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J Med Food. 2011 Sep;14(9):1060-4. doi: 10.1089/jmf.2010.0187. Epub 2011 Apr 11.

Differential antioxidant effects of consuming tea from Sideritis clandestina subsp. peloponnesiaca on cerebral regions of adult mice.

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Laboratory of Human and Animal Physiology, Department of Biology, University of Patras, Patras, Greece.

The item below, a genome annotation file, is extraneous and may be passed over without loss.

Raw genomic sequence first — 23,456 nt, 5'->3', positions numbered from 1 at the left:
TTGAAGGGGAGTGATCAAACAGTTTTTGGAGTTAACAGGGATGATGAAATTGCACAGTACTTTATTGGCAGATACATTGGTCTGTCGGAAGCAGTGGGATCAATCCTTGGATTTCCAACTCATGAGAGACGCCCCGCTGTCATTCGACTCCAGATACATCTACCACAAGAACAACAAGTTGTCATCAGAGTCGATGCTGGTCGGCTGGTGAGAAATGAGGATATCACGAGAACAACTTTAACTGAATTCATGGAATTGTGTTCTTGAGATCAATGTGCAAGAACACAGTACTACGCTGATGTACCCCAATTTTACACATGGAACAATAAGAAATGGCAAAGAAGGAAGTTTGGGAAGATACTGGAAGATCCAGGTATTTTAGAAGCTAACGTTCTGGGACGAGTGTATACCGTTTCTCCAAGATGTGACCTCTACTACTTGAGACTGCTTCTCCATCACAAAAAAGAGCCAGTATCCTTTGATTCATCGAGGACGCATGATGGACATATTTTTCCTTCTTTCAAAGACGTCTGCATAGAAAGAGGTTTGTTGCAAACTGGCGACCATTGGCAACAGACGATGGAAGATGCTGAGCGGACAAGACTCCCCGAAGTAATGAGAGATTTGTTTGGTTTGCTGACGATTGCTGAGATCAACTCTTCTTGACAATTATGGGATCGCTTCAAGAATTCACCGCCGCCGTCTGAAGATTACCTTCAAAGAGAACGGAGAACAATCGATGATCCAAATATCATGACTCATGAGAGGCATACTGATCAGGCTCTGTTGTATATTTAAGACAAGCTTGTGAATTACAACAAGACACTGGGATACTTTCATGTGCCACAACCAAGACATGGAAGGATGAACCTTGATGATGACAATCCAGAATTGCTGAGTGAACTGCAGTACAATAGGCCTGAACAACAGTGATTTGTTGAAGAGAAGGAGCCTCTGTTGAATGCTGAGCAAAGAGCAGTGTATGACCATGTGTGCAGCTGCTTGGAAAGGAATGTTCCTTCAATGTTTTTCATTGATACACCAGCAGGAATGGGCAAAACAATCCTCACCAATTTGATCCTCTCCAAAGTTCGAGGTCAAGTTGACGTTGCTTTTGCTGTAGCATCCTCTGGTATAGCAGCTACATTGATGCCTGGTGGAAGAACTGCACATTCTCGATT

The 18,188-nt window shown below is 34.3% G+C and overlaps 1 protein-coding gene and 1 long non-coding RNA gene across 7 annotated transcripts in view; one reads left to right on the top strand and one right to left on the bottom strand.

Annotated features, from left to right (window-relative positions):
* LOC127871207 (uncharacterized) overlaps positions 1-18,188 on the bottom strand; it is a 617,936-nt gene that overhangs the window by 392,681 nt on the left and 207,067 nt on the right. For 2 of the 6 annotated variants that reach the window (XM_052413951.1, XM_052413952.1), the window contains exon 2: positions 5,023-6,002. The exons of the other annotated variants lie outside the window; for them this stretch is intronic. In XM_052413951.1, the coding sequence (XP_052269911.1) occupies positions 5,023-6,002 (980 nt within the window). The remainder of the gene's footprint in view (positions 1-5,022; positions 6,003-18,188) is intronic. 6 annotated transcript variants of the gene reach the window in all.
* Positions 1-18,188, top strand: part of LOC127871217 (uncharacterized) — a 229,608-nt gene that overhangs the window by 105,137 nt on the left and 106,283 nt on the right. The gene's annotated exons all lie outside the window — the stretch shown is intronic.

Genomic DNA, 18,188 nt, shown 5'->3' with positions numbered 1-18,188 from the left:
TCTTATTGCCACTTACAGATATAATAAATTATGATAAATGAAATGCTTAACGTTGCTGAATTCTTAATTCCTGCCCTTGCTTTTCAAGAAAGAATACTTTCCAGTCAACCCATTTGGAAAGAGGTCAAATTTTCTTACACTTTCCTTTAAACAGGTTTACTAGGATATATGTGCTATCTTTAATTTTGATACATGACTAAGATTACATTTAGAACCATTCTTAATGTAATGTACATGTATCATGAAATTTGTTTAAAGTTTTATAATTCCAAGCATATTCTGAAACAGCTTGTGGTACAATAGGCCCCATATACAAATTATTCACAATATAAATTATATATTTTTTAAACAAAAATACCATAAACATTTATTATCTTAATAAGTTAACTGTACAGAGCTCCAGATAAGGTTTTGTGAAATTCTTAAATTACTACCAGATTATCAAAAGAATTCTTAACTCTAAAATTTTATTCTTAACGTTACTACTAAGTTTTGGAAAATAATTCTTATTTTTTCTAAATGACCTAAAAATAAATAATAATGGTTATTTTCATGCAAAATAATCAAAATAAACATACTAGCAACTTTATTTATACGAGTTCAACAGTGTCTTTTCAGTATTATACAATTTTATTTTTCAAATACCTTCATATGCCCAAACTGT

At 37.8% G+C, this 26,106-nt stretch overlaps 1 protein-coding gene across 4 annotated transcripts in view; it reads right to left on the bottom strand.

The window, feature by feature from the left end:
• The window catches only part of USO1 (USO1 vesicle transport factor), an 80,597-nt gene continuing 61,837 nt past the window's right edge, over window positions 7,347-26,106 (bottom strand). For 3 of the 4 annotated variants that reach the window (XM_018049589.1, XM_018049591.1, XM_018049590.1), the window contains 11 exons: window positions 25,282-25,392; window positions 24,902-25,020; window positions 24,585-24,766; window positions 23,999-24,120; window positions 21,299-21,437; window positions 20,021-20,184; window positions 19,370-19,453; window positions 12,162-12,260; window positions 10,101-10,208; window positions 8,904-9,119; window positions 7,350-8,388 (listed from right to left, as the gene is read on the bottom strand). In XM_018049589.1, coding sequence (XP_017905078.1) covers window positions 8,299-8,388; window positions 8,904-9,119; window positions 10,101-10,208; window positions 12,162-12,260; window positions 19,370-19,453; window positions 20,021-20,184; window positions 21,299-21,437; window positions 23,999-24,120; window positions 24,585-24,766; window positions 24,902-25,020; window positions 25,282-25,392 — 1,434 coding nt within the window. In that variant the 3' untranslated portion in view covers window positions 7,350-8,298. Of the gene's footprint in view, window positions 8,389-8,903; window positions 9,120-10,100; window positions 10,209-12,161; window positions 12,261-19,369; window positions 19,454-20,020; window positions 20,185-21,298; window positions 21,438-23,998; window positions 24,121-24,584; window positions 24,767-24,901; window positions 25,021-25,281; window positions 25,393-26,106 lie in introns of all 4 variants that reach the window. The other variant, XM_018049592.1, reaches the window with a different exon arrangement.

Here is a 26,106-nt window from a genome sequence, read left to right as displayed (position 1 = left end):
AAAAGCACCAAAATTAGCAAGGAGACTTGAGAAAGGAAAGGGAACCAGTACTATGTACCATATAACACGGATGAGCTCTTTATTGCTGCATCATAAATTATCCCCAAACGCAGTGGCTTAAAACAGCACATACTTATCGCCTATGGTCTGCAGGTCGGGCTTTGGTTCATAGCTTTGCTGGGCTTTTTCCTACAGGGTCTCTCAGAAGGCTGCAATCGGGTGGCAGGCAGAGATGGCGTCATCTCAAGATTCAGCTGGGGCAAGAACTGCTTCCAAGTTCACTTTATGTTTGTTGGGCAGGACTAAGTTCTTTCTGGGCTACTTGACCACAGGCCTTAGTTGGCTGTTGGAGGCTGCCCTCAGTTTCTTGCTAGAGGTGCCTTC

Oxidative stress is involved in the pathophysiology of neurodegenerative diseases and aging. Many species of the genus Sideritis (mountain tea) are widely consumed in the Mediterranean region as herbal tea. This study evaluated the effect of supplementation of mice with herbal tea from Sideritis clandestina subsp. peloponnesiaca on the antioxidant status of different brain regions. To select the most bioactive herbal tea, the polyphenolic content (Folin-Ciocalteu method) and the antioxidant properties (ferric reducing antioxidant power [FRAP] and 2,2-diphenyl-1-picrylhydrazyl assays) of several taxa and different populations of the S. clandestina infusions were measured in vitro. Male adult mice had ad libitum access to water (control) or the herbal tea (4% w/v) for 6 weeks. At the end of the treatment period we assessed the total antioxidant power (FRAP assay) and the levels of malondialdehyde (indicator of lipid peroxidation) and reduced glutathione in the cerebral cortex, cerebellum, and midbrain. These biochemical measures have also been determined in liver samples used as a comparative reference peripheral tissue. Consumption of 4% herbal tea increased the total antioxidant power of the midbrain by 72% (P<.05); a significant (P<.05) decrease in malondialdehyde levels and increase in reduced glutathione content of the cerebellum (78% and 27%, respectively) and midbrain (59% and 32%, respectively) were also observed. These findings indicate that mountain tea consumption enhances the antioxidant defense of the adult rodent brain in a region-specific manner.

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